Aging Attenuates the Vestibulosympathetic Reflex in Humans
Background— The vestibular system contributes to sympathetic activation by engagement of the otolith organs. However, there is a significant loss of vestibular function with aging. Therefore, the purpose of the present study was to determine if young and older individuals differ in their cardiovascular and sympathetic responses to otolithic stimulation (ie, head-down rotation, HDR). We hypothesized that responses to otolithic stimulation would be attenuated in older adults because of morphological and physiological alterations that occur in the vestibular system with aging.
Methods and Results— Arterial blood pressure, heart rate, muscle sympathetic nerve activity (MSNA), and head rotation were measured during HDR in 11 young (26±1 years) and 11 older (64±1 years) subjects in the prone posture. Five older subjects performed head rotation (chin to chest) in the lateral decubitus position, which simulates HDR but does not alter afferent inputs from the vestibular system. MSNA responses to HDR were significantly attenuated in older as compared with young subjects (P<0.01). MSNA increased in the older subjects by only 12±5% as compared with 85±16% in the young. Furthermore, HDR elicited significant reductions in mean arterial blood pressure in older (Δ−6±1 mm Hg; P<0.01) but not young subjects (Δ1±1 mm Hg). In contrast to HDR, head rotation performed in the lateral decubitus position did not elicit hypotension. MSNA responses to baroreceptor unloading and the cold pressor test were not different between the age groups.
Conclusions— These data indicate that aging attenuates the vestibulosympathetic reflex in humans and may contribute to the increased prevalence of orthostatic hypotension with age.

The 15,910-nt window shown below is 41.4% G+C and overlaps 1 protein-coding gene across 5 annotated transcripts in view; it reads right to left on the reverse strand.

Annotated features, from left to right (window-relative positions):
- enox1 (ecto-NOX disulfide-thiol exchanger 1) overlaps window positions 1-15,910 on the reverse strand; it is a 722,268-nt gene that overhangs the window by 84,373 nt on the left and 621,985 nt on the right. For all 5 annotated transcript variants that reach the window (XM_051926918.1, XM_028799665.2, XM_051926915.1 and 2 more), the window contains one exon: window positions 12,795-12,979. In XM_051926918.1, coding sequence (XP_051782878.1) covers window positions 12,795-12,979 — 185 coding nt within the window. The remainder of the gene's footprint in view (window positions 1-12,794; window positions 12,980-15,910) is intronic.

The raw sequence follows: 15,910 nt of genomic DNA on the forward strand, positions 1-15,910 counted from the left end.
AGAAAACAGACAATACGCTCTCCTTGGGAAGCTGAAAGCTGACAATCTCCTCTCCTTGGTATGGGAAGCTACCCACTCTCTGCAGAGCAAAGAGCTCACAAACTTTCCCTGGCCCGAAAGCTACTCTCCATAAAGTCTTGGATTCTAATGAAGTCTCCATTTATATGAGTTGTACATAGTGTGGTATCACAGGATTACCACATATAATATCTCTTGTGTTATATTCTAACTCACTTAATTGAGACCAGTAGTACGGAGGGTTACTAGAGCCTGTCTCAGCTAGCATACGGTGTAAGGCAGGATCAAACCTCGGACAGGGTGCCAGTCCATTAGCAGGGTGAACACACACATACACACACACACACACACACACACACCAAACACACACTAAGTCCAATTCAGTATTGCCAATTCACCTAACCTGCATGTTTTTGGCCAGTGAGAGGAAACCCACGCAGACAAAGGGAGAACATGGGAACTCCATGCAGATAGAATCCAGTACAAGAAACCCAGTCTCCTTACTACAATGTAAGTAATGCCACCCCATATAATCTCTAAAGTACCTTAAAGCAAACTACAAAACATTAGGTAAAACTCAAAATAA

Received November 14, 2001; revision received December 12, 2001; accepted December 21, 2001.
Aging is associated with an increased prevalence of orthostatic hypotension in humans.1 Orthostatic hypotension has been shown to be associated with increased mortality rates.2 Moreover, the rate of dizziness and falls increases with age,3,4⇓ with falls being a well-known cause of morbidity and mortality in older people.5,6⇓ The causes of these falls are multifactorial, but orthostatic hypotension and concomitant dizziness appear to be significant factors. One mechanism that may contribute to the age-related increase in orthostatic hypotension is attenuation of the vestibulosympathetic reflex. This reflex is a neural feedback system that regulates sympathetic neural outflow through afferent input from the vestibular system.7,8⇓ Current studies suggest that the vestibular apparatus and vestibular nuclei of the brain stem undergo significant morphological changes with aging that result in diminished physiological responses to vestibular stimuli.9–12⇓⇓⇓ However, currently there are no studies that have determined the effect of age on the vestibulosympathetic reflex.
We have reported previously that head-down rotation (HDR) in the prone position elicits increases in muscle sympathetic nerve activity (MSNA) in young, healthy adults.8,13–15⇓⇓⇓ Evidence indicates that the vestibulosympathetic reflex mediates the increase in MSNA during HDR. Other possible mechanisms such as activation of neck muscle afferents,13 baroreflexes,8,16⇓ alterations in visual input,8 and nonspecific receptors in the head activated by increases in cerebral pressure15 have been shown not to mediate this response. In the present study, we examined sympathetic and cardiovascular responses to HDR in the prone position in young and older adults. We hypothesized that MSNA and cardiovascular responses to HDR would be attenuated in older subjects because of the known physical and functional changes in the vestibular system that occur with aging. The results of the present study indicate that the vestibulosympathetic reflex is attenuated with aging.
Twenty-two healthy, normotensive, nonsmoking, unmedicated volunteers, varying widely in age, were studied prospectively. Subjects were classified as “young” (20 to 35 years) or “older” (55 to 70 years). Written informed consent was obtained from all subjects after verbal explanation of the experimental protocol. Study approval was obtained from the Institutional Review Board at The Pennsylvania State University College of Medicine.